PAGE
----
5. Noncustodial employees of the Department of Corrections designated to carry weapons by the Director of the Department of Corrections pursuant to § 53.1-29; and

    6. Harbormaster of the City of Hopewell.
    Make sense?


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    You forgot "D"

    § 18.2-308
    D. (Effective until July 1, 2007 - see Editor's notes) Any person 21 years of age or older may apply in writing to the clerk of the circuit court of the county or city in which he resides, or if he is a member of the United States Armed Forces, the county or city in which he is domiciled, for a five-year permit to carry a concealed handgun...

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    I work at a community college in Virginia, and it's our local policy that firearms ARE NOT permitted at the college. I also find it rather difficult to believe that Blue Ridge C C would allow personnel with a concealed carry permit to bring firearms on to the campus.

    The following is taken directly from the Blue Ridge C C web site - Campus Security Policies and Procedures:

    "Firearms and other dangerous weapons are not permitted on campus unless secured in a locked vehicle. Under no circumstances are such items to be removed from a vehicle and carried on the grounds or into the buildings."





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    Folks - Blue Ridge blinked when sued by a student Dave Briggman in 2003 time frame. The policy's exception is awkwardly worded - but the CHP holding students are exempt from the general admin gun ban there. Dave has confirmed this, and it has been reported in educational journals as an emerging trend.



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    Mike wrote:
    Folks - Blue Ridge blinked when sued by a student Dave Briggman in 2003 time frame. The policy's exception is awkwardly worded - but the CHP holding students are exempt from the general admin gun ban there. Dave has confirmed this, and it has been reported in educational journals as an emerging trend.
    Here is a journal article that Mike sent me concerning BRCC and their gun policy:

    Anticipating Legal Issued in Higher Education
    NASPA Journal, Vol. 42, no. 4, by Steven M. Janosik
    http://www.elps.vt.edu/janosik/anticipating.pdf

    Snip (page 9 [emphasis added]):
    Being Aware of the Entire Education Continuum
    The gun issue is playing itself out in Virginia in a slightly different manner. In March 2003, a student with a valid weapons permit gained permission to carry a concealed weapon onto the Blue Ridge Community College (BRCC) campus. He disputed the college’s ban on weapons and after several weeks an upper-level administrator at the institution concluded, with the help of the Virginia Attorney General, that students could carry concealed weapons if they possessed the proper permit (Jasper, 2003). This student also maintained that public colleges in Virginia that prevent people who hold concealed weapons permits to carry guns onto school property are violating state law (Jasper, 2004a).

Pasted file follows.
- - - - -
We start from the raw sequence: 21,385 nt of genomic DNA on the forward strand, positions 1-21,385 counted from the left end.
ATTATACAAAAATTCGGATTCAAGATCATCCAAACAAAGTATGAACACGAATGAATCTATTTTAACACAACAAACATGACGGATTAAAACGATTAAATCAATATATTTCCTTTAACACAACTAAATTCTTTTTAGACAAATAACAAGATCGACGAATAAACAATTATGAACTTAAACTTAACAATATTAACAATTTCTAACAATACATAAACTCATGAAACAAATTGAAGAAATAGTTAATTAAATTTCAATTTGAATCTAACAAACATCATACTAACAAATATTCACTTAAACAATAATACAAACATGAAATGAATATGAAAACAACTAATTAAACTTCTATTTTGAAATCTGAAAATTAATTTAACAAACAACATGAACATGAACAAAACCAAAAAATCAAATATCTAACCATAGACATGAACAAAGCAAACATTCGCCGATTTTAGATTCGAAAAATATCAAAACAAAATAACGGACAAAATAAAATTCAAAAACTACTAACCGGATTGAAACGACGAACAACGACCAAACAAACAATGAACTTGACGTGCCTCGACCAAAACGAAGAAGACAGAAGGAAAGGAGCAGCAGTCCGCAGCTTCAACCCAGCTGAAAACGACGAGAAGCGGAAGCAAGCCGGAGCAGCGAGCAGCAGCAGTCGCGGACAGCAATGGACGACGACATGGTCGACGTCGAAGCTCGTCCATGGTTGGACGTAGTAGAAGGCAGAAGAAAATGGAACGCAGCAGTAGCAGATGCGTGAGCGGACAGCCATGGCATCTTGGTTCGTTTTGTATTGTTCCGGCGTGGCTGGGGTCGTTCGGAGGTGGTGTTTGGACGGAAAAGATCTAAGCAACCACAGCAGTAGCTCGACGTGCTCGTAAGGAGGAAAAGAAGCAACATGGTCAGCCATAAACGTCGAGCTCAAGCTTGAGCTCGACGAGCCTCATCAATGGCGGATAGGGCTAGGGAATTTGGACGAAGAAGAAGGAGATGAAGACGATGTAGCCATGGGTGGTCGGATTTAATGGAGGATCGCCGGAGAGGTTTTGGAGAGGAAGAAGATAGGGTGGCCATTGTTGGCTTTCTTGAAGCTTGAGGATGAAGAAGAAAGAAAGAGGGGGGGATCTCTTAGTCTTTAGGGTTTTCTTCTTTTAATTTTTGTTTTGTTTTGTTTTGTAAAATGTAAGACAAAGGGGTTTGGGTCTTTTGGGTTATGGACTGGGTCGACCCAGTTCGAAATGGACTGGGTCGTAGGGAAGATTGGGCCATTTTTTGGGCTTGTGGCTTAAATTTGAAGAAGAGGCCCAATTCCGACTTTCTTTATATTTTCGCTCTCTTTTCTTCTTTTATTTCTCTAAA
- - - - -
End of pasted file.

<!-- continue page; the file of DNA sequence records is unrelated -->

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    From todays VA-Alert:

    *******************************************
    2. BRCC exempts CHP holders from campus gun ban
    *******************************************

    From VCDL Executive Member Mike Stollenwerk:

    Interestingly, the student handbook for Blue Ridge Community College exempts concealed handgun permit holding students from the college gun ban.

    So, in addition to the Colorado State University administration doing the right thing and exempting permit holders, we now have Virginia's own BRCC doing the same for years. The Blue Ridge Community College Student Handbook states that "Carrying firearms or other weapons on college property or at any college activity except as explicitly authorized for instructional purposes or as exempted by Virginia Code 18.2-308 et seq." at http://www.brcc.edu/Student/handbook/policy/rights.htm.

    So much for Gov. Kaine's "disaster."

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    Today Governor Kaine acknowledged that students with a CHP can carry on BRCC. He said that he thinks the school should be able to make the decision of whether to allow students to carry or not.

    http://www.whsv.com/home/headlines/7877087.html
    (Watch the video associated with this article.)

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    TEX1N wrote:
    Today Governor Kaine acknowledged that students with a CHP can carry on BRCC. He said that he thinks the school should be able to make the decision of whether to allow students to carry or not.

    http://www.whsv.com/home/headlines/7877087.html
    (Watch the video associated with this article.)
    Why can schools supress the RTKABA but not municipalities? Can you say "cop out"?

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    Mike wrote:
    Folks - Blue Ridge blinked when sued by a student Dave Briggman in 2003 time frame.* The policy's exception is awkwardly worded - but the CHP holding students are exempt from the general admin gun ban there.* Dave has confirmed this, and it has been reported in educational journals as an emerging trend.

    *
    Actually, I go to Blue Ridge.... Anyone know how to get in touch with Dave?

    On a side, unrelated note, the only time I've ever felt the desire to Carry would be at night. I know several groups of people, but the lightning's pretty bad there, and you have to take non-students into consideration.
    Why open carry? Because 1911 > 911.

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    You can simply shoot me an email at briggman@gmail.com.

    Mike's correct. I challenged BRCC's weapons policy and Dean Baldigo confirmed with the AG's Office that you can carry with a permit.

    BRCC had threatened to change their policy immediately after I prevailed, however the policy stands as it did when I attended class there.


    Dave